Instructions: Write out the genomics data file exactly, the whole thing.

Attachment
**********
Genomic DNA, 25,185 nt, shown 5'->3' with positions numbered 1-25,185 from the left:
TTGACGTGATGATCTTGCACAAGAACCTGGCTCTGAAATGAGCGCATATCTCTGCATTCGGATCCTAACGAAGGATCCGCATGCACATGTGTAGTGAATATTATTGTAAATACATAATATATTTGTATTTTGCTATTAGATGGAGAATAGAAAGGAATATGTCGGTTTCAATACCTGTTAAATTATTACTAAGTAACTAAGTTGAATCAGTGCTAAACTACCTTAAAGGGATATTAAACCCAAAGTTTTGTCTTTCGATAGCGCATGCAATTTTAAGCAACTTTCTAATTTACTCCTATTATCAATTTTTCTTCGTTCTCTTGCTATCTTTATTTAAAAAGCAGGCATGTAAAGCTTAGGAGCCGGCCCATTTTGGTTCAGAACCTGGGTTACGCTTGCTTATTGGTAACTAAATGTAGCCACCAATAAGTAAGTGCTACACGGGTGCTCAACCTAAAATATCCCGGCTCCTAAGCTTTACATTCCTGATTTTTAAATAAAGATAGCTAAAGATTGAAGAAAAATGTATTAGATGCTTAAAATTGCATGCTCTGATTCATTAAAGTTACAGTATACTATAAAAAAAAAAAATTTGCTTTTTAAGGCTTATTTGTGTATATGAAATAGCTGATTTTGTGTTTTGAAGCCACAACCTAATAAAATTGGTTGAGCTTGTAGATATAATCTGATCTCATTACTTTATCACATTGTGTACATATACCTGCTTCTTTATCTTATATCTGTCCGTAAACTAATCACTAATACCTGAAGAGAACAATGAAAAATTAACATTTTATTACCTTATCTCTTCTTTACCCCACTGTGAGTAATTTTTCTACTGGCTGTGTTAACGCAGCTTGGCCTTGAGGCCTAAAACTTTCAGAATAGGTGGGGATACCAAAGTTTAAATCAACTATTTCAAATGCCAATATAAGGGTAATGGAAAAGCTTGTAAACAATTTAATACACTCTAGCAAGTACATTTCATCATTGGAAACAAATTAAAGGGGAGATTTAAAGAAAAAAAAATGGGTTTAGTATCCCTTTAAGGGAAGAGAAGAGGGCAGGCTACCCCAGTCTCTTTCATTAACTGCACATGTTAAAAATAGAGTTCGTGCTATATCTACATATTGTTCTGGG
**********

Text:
Genomic DNA, 25,185 nt, shown 5'->3' with positions numbered 1-25,185 from the left:
TTGACGTGATGATCTTGCACAAGAACCTGGCTCTGAAATGAGCGCATATCTCTGCATTCGGATCCTAACGAAGGATCCGCATGCACATGTGTAGTGAATATTATTGTAAATACATAATATATTTGTATTTTGCTATTAGATGGAGAATAGAAAGGAATATGTCGGTTTCAATACCTGTTAAATTATTACTAAGTAACTAAGTTGAATCAGTGCTAAACTACCTTAAAGGGATATTAAACCCAAAGTTTTGTCTTTCGATAGCGCATGCAATTTTAAGCAACTTTCTAATTTACTCCTATTATCAATTTTTCTTCGTTCTCTTGCTATCTTTATTTAAAAAGCAGGCATGTAAAGCTTAGGAGCCGGCCCATTTTGGTTCAGAACCTGGGTTACGCTTGCTTATTGGTAACTAAATGTAGCCACCAATAAGTAAGTGCTACACGGGTGCTCAACCTAAAATATCCCGGCTCCTAAGCTTTACATTCCTGATTTTTAAATAAAGATAGCTAAAGATTGAAGAAAAATGTATTAGATGCTTAAAATTGCATGCTCTGATTCATTAAAGTTACAGTATACTATAAAAAAAAAAAATTTGCTTTTTAAGGCTTATTTGTGTATATGAAATAGCTGATTTTGTGTTTTGAAGCCACAACCTAATAAAATTGGTTGAGCTTGTAGATATAATCTGATCTCATTACTTTATCACATTGTGTACATATACCTGCTTCTTTATCTTATATCTGTCCGTAAACTAATCACTAATACCTGAAGAGAACAATGAAAAATTAACATTTTATTACCTTATCTCTTCTTTACCCCACTGTGAGTAATTTTTCTACTGGCTGTGTTAACGCAGCTTGGCCTTGAGGCCTAAAACTTTCAGAATAGGTGGGGATACCAAAGTTTAAATCAACTATTTCAAATGCCAATATAAGGGTAATGGAAAAGCTTGTAAACAATTTAATACACTCTAGCAAGTACATTTCATCATTGGAAACAAATTAAAGGGGAGATTTAAAGAAAAAAAAATGGGTTTAGTATCCCTTTAAGGGAAGAGAAGAGGGCAGGCTACCCCAGTCTCTTTCATTAACTGCACATGTTAAAAATAGAGTTCGTGCTATATCTACATATTGTTCTGGG